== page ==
The tobacco anthers at uninucleate eccentric stage were irradiated by 60Co ?-rays for the purpose of inducing desirable mutants. The results showed that the induction frequency of plantlets increased following 1kR of 60Co ?-rays treatment. However, the time of plantlet induction was delayed and the percentage of responding anthers as well as the number of plantlets induced per anther significantly decreased after 3kR of 60Co ?-ray radiation which was considered as a semilethal exposure. The plantlet numbers induced per anther were extremely low following 6kR of 60Co ?-ray radiation. A white flower mutant appeared in the induced progenies. The tobacco leaf quality of this mutant were significantly improved as compared with its parental line. The mutant line has been tested and proved to have commercial value though the resistance to the black shank of tobacco slightly decreased as compared with the parental line

  5. Studies on the androgenesis in cultured anthers of Atropa belladonna L.

    Directory of Open Access Journals (Sweden)

    E. Misiura

    2015-05-01

    Full Text Available Embryological investigations were carried out on developing anthers of Atropa belladonna grown in natural conditions and on anthers which produced androgenic embryos in the in vitro culture. The anatomy of developing anthers was analized in details. Meiotic abnormalities were not detected and 36 bivalents were present at metaphase of meiosis I. About 90% of pollen grains were normally developed. Anthers inoculated at the tetrad or microspore stage and cultured on Linsmaier and Skoog medium with kinetin 4 mg/1 and IAA - 2 mg/1 produced androgenic embryos. Differences in the development of septum, in the morphology of pollen grains, formation of tapetum, development of proembryos and the occurrence of storage materials were recorded. The origin of autopoliploid plants from haploid cells is discussed.

  6. Improvement of rice anther culture and application of the technique in mutation breeding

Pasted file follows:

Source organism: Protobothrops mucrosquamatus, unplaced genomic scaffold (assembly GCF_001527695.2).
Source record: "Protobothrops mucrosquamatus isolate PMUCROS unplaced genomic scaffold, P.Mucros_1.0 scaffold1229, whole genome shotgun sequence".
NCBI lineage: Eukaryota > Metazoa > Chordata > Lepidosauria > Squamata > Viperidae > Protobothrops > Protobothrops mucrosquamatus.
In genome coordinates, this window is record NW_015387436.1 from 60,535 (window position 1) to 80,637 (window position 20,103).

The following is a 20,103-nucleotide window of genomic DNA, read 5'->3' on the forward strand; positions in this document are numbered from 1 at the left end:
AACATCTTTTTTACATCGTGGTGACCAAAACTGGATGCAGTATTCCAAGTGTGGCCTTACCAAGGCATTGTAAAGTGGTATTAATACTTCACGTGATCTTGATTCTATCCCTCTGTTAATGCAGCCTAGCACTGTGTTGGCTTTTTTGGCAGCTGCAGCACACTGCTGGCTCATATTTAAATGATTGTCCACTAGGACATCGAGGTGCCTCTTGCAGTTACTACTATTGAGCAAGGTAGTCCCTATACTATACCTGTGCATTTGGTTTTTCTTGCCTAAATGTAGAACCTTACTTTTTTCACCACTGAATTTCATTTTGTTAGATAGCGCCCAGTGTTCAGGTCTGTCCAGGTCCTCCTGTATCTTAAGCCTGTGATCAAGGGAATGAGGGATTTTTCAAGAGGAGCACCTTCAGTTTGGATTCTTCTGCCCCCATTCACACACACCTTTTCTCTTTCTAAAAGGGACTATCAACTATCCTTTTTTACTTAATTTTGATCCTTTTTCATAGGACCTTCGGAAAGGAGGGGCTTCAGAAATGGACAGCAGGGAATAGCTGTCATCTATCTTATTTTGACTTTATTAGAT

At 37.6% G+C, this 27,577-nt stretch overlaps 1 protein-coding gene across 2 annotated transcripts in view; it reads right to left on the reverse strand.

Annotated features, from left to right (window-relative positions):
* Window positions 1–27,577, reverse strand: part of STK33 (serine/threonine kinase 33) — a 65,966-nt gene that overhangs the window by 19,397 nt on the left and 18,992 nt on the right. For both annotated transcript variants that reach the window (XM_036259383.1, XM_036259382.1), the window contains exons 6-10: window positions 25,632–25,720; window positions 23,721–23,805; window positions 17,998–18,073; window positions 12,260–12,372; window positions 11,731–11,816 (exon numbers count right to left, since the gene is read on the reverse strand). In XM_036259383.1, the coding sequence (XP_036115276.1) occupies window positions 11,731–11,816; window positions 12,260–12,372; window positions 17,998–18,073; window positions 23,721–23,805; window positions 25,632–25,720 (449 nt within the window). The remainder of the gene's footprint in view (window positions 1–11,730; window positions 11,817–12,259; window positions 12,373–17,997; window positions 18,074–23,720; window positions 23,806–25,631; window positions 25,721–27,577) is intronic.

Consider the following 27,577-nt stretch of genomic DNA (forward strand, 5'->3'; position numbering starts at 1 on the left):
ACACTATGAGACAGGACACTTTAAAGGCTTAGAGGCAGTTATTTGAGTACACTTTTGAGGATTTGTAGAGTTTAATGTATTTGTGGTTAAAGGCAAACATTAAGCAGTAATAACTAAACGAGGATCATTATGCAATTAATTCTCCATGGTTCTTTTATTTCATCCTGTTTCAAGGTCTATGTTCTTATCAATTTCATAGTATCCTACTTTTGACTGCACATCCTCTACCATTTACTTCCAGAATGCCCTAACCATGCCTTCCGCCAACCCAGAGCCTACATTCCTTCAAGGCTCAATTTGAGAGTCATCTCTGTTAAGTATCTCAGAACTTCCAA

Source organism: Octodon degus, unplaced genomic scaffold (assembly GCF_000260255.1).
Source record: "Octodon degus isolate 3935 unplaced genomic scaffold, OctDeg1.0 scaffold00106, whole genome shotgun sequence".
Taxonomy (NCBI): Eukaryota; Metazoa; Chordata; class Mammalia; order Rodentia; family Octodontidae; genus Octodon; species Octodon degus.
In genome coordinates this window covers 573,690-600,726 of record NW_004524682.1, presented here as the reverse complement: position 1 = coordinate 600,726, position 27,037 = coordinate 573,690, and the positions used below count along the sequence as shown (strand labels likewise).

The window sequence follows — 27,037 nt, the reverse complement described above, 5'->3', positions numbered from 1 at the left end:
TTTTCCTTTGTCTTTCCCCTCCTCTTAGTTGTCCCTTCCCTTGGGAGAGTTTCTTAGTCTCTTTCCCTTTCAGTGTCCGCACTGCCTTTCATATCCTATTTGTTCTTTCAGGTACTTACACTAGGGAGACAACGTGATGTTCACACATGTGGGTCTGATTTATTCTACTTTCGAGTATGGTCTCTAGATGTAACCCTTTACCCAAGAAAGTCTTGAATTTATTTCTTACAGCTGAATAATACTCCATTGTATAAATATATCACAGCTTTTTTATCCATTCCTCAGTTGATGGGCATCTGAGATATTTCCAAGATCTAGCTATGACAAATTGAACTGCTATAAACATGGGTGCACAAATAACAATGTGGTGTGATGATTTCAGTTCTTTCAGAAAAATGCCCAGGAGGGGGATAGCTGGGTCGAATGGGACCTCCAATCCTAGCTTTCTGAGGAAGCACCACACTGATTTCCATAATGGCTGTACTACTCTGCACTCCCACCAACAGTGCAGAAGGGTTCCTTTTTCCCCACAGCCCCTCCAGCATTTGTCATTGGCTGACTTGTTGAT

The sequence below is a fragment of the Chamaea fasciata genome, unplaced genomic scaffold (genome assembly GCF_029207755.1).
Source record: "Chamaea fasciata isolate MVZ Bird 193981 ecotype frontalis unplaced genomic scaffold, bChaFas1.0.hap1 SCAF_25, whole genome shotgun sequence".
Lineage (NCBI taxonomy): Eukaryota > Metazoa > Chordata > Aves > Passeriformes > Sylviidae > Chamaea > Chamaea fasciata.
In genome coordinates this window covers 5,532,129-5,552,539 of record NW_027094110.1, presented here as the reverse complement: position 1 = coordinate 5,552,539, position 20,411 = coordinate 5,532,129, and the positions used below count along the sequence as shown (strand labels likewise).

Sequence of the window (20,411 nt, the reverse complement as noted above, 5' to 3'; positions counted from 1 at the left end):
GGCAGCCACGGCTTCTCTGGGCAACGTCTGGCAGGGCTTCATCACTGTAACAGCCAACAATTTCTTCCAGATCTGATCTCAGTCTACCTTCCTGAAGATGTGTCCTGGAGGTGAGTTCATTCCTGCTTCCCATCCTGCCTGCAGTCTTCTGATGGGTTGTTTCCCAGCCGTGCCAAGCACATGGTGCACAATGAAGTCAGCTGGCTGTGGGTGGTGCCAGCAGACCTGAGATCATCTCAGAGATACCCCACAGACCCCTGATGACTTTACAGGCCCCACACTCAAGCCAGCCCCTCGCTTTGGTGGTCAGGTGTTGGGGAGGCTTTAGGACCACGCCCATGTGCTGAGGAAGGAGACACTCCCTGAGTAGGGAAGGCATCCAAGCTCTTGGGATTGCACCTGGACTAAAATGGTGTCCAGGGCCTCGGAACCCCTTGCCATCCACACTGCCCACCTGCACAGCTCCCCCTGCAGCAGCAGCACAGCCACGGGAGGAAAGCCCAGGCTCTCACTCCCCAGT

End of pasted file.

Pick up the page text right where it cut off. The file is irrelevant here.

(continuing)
International Nuclear Information System (INIS)

    The ability of callus formation and green plant regeneration was very different for different rice type and varieties in anther culture. The differentiation and regeneration of green plants were obviously improved when the rice anthers at about 30 d after culture on induction medium were irradiated with 20 Gy of γ-rays and calli were cultured on the differentiation medium containing 30 mg/L colchicines. The stimulation effect of γ-irradiation combined with colchicines was much better than that of their single use. Mutation frequency and selective efficiency in M2 were obviously increased by application of the technique

  7. Microspore Embryogenesis Through Anther Culture in Citrus clementina Hort. ex Tan.

    Science.gov (United States)

    Chiancone, Benedetta; German, Maria Antonietta

    2016-01-01

    Anther culture is a biotechnological method that allows to obtain, in one step, homozygous plants, very important to plant breeding, due to their numerous applications in mutation research, selection, genome sequencing, genetic analysis, and transformation. To induce the microspores, i.e., the immature male gametes, to switch from the normal gametophytic pathway to the sporophytic one, it is necessary to submit them to a type of stress, such as high or low temperature, starvation, or magnetic field. Stress can be applied to the donor plants and/or the floral buds or the anthers or the isolated microspores, before or during the culture. In this chapter, the protocol to induce gametic embryogenesis from anther culture of several cultivars of Citrus clementina Hort. ex Tan. is reported. PMID:26619882

  8. Androgenesis in chickpea: Anther culture and expressed sequence tags derived annotation

    DEFF Research Database (Denmark)

    Panchangam, Sameera Sastry; Mallikarjuna, Nalini; Gaur, Pooran M.; Suravajhala, Prashanth

    2014-01-01

    the application of multiple stress pre-treatments such as centrifugation and osmotic shock for genotypes of interest in chickpea for their direct use in breeding programs. Four genotypes, ICC 4958, WR315, ICCV 95423 and Arearti were tested for anther culture experiments. The yield was shown to be......Double haploid technique is not routinely used in legume breeding programs, though recent publications report haploid plants via anther culture in chickpea (Cicer arietinum L.). The focus of this study was to develop an efficient and reproducible protocol for the production of double haploids with...

  9. The early ontogeny of embryoids and callus from pollen and subsequent organogenesis in anther cultures of Datura metel and rice.

    Science.gov (United States)

    Iyer, R D; Raina, S K